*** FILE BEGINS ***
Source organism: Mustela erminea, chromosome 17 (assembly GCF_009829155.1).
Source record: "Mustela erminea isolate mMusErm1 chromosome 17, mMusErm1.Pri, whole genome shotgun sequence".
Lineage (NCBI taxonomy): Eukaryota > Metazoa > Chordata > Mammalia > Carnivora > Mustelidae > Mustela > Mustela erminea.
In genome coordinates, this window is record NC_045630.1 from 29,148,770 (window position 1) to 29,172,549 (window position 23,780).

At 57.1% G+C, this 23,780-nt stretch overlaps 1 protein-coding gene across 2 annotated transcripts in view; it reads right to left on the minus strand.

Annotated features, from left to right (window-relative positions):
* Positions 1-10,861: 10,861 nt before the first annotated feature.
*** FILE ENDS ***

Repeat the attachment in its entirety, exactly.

Source organism: Mustela erminea, chromosome 17 (assembly GCF_009829155.1).
Source record: "Mustela erminea isolate mMusErm1 chromosome 17, mMusErm1.Pri, whole genome shotgun sequence".
Lineage (NCBI taxonomy): Eukaryota > Metazoa > Chordata > Mammalia > Carnivora > Mustelidae > Mustela > Mustela erminea.
In genome coordinates, this window is record NC_045630.1 from 29,148,770 (window position 1) to 29,172,549 (window position 23,780).

At 57.1% G+C, this 23,780-nt stretch overlaps 1 protein-coding gene across 2 annotated transcripts in view; it reads right to left on the minus strand.

Annotated features, from left to right (window-relative positions):
* Positions 1-10,861: 10,861 nt before the first annotated feature.